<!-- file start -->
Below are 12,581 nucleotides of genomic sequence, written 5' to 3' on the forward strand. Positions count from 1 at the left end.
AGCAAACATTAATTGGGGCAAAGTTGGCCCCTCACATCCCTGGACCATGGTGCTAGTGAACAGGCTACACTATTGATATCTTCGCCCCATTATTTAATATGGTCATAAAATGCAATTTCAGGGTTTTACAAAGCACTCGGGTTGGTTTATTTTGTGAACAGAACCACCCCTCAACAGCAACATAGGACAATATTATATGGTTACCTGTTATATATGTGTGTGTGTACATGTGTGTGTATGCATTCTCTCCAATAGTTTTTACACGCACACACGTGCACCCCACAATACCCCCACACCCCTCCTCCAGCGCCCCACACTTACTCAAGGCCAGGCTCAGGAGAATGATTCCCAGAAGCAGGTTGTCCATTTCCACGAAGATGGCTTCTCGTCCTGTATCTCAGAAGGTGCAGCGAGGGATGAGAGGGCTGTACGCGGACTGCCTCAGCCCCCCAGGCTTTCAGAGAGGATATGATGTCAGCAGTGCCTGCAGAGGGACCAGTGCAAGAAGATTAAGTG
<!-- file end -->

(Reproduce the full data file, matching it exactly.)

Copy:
Below are 12,581 nucleotides of genomic sequence, written 5' to 3' on the forward strand. Positions count from 1 at the left end.
AGCAAACATTAATTGGGGCAAAGTTGGCCCCTCACATCCCTGGACCATGGTGCTAGTGAACAGGCTACACTATTGATATCTTCGCCCCATTATTTAATATGGTCATAAAATGCAATTTCAGGGTTTTACAAAGCACTCGGGTTGGTTTATTTTGTGAACAGAACCACCCCTCAACAGCAACATAGGACAATATTATATGGTTACCTGTTATATATGTGTGTGTGTACATGTGTGTGTATGCATTCTCTCCAATAGTTTTTACACGCACACACGTGCACCCCACAATACCCCCACACCCCTCCTCCAGCGCCCCACACTTACTCAAGGCCAGGCTCAGGAGAATGATTCCCAGAAGCAGGTTGTCCATTTCCACGAAGATGGCTTCTCGTCCTGTATCTCAGAAGGTGCAGCGAGGGATGAGAGGGCTGTACGCGGACTGCCTCAGCCCCCCAGGCTTTCAGAGAGGATATGATGTCAGCAGTGCCTGCAGAGGGACCAGTGCAAGAAGATTAAGTG